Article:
Diseases And Viruses

  • Cushing's Disease (PPID)

    Cushing’s disease (also known as pituitary pars intermedia dysfunction, or PPID) is the most common disease affecting the endocrine system of horses. This group of glands produces hormones that help keep the body in balance. With Cushing’s disease, an imbalance of these hormones causes several symptoms,

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  • Arthritis and Degenerative Joint Disease

    Arthritis has several names — degenerative joint disease, osteoarthritis — but, whatever you call it, your horse has stiff and painful joints. This common chronic condition often affects older horses, as the cartilage around their joints deteriorates, especially around their knees, coffins, fetlocks,

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  • Equine Motor Neuron Disease

    This relatively new disease was first diagnosed in 1990 in the state of New York. It’s still a rare condition and mostly confined to the United States. Symptoms Horse owners might first notice that their horse is eating plenty, but still managing to lose a lot of weight. He might have a short gait,

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  • Viral Infectious Diseases

    Infectious diseases are those that one horse passes to another, or that mosquitoes or other vectors transmit. Some are more common than others. Treatments and prognoses vary, but your veterinarian can help by recommending appropriate vaccinations. Here are some of the more common viral diseases. Equine

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  • Venereal Disease

    Venereal diseases, also known as sexually-transmitted infections or diseases, are infections that can be passed during sexual contact. In horses, the two most common ones include: Equine viral arteritis Contagious equine metritis Equine Viral Arteritis (EVA) Equine viral arteritis is a contagious sexually-transmitted

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  • Uveitis (Moon Blindness)

    Equine recurrent uveitis (also known as Moon Blindness or periodic ophthalmia) is one of the most common diseases that affect the eyes of adult horses. It is also the most common cause of blindness in horses, which makes prompt diagnosis and treatment of this condition essential. Causes of Equine Recurrent

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  • Exerional Rhabdomyolysis (Tying-Up)

    Horse lovers have observed this frightening disease for centuries. It’s been called azoturia, tying-up, cording up, holiday disease and Monday morning disease; the last two names reflect that symptoms are sometimes observed after hard work followed by a period of rest. In the last couple of decades,

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  • Feline Leukemia Virus: What You Need to Know

    Feline leukemia (FeLV) is a virus that weakens your cat's immune system. Unfortunately, when the immune system does not function properly, your cat may be more likely to develop other diseases, such as cancer and blood disorders. How Cats Contract Feline Leukemia Cats get feline leukemia from other cats.

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  • Zoonosis

    Zoonosis refers to diseases that can be transmitted to humans from animals. In particular, they occur when an infected animal passes on bacteria, parasites, fungi or viruses to humans through scratches, saliva, feces and urine. Vectors (e.g., organisms like fleas and ticks) can also carry zoonotic diseases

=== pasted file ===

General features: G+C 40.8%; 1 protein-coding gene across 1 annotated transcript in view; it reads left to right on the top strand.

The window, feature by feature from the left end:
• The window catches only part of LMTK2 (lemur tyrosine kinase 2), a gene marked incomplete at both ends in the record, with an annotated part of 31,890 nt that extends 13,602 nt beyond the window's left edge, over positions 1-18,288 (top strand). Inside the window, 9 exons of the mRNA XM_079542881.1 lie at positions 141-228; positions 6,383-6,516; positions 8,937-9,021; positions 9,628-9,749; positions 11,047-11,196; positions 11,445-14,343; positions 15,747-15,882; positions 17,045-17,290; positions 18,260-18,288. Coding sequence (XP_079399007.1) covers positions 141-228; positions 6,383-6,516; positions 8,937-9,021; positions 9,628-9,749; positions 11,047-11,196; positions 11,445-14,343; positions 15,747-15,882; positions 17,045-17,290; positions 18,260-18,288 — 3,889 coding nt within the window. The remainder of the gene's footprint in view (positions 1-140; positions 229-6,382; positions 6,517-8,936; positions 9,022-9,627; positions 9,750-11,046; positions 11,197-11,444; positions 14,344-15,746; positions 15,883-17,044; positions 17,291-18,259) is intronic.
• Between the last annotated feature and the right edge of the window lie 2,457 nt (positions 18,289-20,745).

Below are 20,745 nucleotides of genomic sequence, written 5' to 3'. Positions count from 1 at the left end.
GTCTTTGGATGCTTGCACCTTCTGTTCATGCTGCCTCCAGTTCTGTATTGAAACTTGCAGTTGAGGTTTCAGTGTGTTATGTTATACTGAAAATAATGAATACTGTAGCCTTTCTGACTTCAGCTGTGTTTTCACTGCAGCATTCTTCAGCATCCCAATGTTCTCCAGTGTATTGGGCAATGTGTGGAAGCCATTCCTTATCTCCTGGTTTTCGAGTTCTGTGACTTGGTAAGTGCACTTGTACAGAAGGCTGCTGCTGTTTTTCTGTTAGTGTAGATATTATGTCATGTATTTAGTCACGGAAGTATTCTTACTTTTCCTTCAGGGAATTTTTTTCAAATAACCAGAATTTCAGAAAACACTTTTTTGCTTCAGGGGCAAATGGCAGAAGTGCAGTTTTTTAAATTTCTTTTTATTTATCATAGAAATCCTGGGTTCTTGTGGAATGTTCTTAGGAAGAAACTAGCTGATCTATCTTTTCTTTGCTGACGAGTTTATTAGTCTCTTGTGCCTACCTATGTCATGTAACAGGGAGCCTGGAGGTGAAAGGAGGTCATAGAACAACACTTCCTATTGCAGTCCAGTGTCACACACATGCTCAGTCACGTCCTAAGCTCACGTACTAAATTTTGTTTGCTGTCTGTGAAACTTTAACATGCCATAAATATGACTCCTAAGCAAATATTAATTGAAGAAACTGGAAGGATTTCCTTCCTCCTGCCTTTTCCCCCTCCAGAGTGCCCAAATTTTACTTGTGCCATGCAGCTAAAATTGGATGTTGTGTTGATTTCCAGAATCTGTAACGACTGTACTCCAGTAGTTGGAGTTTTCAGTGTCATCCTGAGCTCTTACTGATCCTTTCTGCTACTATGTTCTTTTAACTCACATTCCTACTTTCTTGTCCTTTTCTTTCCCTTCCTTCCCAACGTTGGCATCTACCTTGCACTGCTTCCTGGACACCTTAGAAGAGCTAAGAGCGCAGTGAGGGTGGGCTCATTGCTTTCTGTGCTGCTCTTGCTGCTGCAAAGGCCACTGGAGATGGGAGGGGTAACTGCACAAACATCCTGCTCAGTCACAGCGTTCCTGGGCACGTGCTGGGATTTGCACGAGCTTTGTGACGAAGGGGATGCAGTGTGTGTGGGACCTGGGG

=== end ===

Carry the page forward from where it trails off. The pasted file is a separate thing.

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  • Leptospirosis

    Leptospirosis is a serious, life-threatening disease caused by a spiral shaped bacteria. Dogs, cats, other animals and even people can be infected through exposure to urine, bite wounds, ingestion of infected flesh, or contact with contaminated soil, water and even bedding. Certain environmental conditions

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  • Feline Distemper

    Feline distemper or feline panleukopenia is a highly contagious viral disease of kittens and adult cats caused by the feline parvovirus. It is also called panleukopenia as it affects the bone marrow and causes low white blood cell counts. It is relatively common in unvaccinated cats and is often fatal,

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  • Canine Distemper

    Canine distemper is caused by a virus that is shed in bodily fluids of infected animals. The virus affects primarily the lungs, intestines, and nervous system. Symptoms of the infection can include coughing, diarrhea, vomiting, inappetance, dehydration, weight loss, seizures, and encephalitis. Secondary

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  • Salmonella

    Salmonella is a bacterium that can cause disease in humans, dogs, cats, and other animals. It can cause a variety of symptoms, commonly vomiting and/or diarrhea, but also severe infections and septicemia. It can also cause abscesses, meningitis, bone infections, and abortion. Salmonella is found worldwide

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  • Rabies

    Rabies is a fatal viral infection that is transmitted primarily through bite wounds. Skunks, bats, raccoons, and foxes are the primary carriers. Rabies is also fatal to humans, there has been only one case of a person surviving rabies when treatment was started after clinical signs were present. Puppies

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  • Canine Parvovirus (CPV)

    The Parvovirus is known worldwide and causes disease in many different species of animals. Different strains of virus only infect certain types of animals. For example, the Canine Parvovirus (Parvo) will mainly infect dogs and does not cause disease in cats or humans. Feline Parvovirus, a different strain

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